enhances compliance with subpoenas issued by congressional 
committees and strengthens and clarifies the ability of the 
House and Senate to enforce subpoenas issued by their 
respective committees. It does this in two principal ways. 
First, it requires recipients of congressional committee 
subpoenas to comply with such subpoenas and, to the extent that 
a legal privilege may apply to subpoenaed material, the bill 
requires the production of a privilege log. Second, the bill 
provides for expedited judicial enforcement of congressional 
committee subpoenas in cases in which the House or the Senate 
authorize a civil action to enforce a subpoena. By addressing 
these matters related to congressional subpoenas, this 
legislation helps to reinforce Congress's Article I powers.

                Background and Need for the Legislation


                    A. CONGRESSIONAL SUBPOENA POWER

    A congressional committee's power to investigate and issue 
subpoenas in furtherance of an investigation derives from the 
legislative authority granted to Congress in Article I of the 
Constitution. Although ``there is no [constitutional] provision 
expressly investing either house with power to make 
investigations and exact testimony . . . the power of inquiry--
with process to enforce it--is an essential and appropriate 
auxiliary to the legislative function.''\1\ Indeed, ``the 
Necessary and Proper Clause gives rise to Congress's implied 
right to issue and enforce subpoenas''\2\ as Congress must have 
the ``auxiliary powers as are necessary and appropriate to [the 
legislative] end.''\3\
---------------------------------------------------------------------------
    \1\McGrain v. Daugherty, 273 U.S. 135, 161, 174 (1927).
    \2\Committee on Judiciary, U.S. House of Representatives v. Miers,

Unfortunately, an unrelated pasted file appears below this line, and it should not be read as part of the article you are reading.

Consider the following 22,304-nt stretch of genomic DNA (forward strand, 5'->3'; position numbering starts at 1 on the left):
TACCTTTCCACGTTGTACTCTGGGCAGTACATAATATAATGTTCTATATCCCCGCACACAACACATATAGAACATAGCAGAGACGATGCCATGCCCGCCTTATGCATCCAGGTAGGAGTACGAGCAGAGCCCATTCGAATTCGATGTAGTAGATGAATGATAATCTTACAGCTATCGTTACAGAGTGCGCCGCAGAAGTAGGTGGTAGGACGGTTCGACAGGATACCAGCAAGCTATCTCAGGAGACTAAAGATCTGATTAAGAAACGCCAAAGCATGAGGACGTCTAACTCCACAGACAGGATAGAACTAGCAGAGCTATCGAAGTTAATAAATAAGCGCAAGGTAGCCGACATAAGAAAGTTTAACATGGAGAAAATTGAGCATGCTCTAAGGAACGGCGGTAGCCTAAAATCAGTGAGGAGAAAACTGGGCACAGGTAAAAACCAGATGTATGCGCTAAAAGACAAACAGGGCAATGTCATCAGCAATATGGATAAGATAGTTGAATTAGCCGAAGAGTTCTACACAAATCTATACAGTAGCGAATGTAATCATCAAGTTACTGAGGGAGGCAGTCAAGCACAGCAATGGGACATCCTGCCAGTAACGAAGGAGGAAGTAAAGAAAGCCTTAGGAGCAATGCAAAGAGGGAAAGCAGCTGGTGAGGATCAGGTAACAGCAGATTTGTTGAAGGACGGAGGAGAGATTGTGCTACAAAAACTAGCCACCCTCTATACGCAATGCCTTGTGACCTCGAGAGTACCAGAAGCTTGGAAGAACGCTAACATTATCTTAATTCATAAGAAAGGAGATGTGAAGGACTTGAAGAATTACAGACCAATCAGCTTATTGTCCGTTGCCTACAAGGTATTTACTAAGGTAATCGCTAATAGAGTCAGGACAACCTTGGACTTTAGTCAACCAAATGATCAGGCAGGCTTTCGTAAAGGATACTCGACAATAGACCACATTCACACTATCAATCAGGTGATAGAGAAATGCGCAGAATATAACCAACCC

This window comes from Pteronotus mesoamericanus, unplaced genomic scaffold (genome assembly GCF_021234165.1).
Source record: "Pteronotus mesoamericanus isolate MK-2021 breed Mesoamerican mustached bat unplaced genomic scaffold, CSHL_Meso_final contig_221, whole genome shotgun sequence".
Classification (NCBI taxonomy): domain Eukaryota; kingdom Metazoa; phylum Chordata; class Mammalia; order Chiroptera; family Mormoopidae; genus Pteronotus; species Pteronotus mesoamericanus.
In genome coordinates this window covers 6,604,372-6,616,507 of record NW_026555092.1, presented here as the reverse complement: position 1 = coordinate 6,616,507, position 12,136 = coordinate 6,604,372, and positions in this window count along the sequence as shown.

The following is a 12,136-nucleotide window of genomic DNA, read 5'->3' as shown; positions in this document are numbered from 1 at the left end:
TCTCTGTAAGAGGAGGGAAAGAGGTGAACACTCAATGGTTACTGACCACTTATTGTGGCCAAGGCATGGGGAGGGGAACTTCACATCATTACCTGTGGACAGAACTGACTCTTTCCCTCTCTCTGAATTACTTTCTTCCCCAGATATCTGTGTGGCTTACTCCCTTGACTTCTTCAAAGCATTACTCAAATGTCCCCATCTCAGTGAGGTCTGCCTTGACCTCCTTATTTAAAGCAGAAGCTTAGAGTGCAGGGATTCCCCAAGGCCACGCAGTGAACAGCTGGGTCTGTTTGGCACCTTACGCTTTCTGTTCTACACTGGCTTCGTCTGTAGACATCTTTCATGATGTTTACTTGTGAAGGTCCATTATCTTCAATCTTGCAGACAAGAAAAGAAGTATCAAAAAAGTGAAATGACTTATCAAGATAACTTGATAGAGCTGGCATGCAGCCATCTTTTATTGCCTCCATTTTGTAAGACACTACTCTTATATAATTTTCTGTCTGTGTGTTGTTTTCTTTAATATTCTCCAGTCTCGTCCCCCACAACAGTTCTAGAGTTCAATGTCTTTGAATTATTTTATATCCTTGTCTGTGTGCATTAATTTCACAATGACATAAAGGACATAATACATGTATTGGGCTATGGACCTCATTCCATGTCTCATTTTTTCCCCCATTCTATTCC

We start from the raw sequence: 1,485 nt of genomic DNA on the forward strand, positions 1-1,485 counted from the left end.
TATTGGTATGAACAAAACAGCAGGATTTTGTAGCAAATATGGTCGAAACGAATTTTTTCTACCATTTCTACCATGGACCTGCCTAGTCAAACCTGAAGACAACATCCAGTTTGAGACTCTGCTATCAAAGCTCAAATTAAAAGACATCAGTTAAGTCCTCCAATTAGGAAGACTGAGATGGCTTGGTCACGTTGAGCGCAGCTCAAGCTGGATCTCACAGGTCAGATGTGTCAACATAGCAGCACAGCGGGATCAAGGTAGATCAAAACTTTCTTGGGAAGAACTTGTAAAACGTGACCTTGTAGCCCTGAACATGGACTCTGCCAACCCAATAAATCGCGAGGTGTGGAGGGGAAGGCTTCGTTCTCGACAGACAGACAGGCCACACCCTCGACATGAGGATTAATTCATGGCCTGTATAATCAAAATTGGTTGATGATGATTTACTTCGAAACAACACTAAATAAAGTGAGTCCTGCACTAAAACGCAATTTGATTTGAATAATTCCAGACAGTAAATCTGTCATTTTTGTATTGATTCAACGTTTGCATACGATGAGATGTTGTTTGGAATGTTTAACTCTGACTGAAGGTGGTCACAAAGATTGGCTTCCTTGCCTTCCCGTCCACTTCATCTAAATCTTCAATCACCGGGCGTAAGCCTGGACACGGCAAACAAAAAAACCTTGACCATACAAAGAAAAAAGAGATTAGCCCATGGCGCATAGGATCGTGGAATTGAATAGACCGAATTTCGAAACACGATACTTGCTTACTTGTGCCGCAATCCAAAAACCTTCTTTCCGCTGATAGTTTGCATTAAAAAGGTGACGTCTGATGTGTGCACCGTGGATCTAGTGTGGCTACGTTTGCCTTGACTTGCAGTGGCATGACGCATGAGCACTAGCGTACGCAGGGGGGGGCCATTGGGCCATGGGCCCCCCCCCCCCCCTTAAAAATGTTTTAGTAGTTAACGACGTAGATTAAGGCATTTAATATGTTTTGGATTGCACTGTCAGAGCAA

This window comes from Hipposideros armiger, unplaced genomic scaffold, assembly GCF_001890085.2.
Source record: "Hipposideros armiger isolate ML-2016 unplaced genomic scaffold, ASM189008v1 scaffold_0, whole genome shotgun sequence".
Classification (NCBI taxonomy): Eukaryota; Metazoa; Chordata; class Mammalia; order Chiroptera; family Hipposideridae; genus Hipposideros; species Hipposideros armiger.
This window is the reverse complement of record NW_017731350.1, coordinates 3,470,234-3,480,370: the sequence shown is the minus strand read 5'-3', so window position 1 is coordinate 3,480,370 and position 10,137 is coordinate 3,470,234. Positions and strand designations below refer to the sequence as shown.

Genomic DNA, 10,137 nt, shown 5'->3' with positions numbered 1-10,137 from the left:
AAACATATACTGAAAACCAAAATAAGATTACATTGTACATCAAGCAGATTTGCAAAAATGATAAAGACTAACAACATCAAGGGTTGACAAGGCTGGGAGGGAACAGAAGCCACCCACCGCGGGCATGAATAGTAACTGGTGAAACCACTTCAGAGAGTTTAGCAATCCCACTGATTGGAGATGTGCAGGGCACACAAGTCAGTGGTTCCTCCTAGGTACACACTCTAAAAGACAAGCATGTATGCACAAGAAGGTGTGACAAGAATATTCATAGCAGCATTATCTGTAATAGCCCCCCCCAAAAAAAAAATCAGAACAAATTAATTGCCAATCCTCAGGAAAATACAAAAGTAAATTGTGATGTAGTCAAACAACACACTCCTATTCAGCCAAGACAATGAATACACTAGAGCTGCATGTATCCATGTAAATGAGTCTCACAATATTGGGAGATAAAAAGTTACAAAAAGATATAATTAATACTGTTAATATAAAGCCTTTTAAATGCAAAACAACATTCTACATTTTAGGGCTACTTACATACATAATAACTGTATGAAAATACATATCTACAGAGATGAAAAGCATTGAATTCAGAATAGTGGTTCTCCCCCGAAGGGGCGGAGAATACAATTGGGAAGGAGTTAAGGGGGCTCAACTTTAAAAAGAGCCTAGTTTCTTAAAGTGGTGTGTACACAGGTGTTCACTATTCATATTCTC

558 F.Supp.2d 53, 84 (D.D.C. 2008).
    \3\McGrain, 273 U.S. at 175.
---------------------------------------------------------------------------
    As the Supreme Court reasoned in McGrain v. Daugherty,

          A legislative body cannot legislate wisely or 
        effectively in the absence of information respecting 
        the conditions which the legislation is intended to 
        affect or change; and where the legislative body does 
        not itself possess the requisite information--which not 
        infrequently is true--recourse must be had to others 
        who do possess it. Experience has taught that mere 
        requests for such information often are unavailing, and 
        also that information which is volunteered is not 
        always accurate or complete; so some means of 
        compulsion are essential to obtain what is needed. All 
        this was true before and when the Constitution was 
        framed and adopted. In that period the power of 
        inquiry--with enforcing process--was regarded and 
        employed as a necessary and appropriate attribute of 
        the power to legislate--indeed, was treated as inhering 
        in it. Thus there is ample warrant for thinking, as we 
        do, that the constitutional provisions which commit the 
        legislative function to the two houses are intended to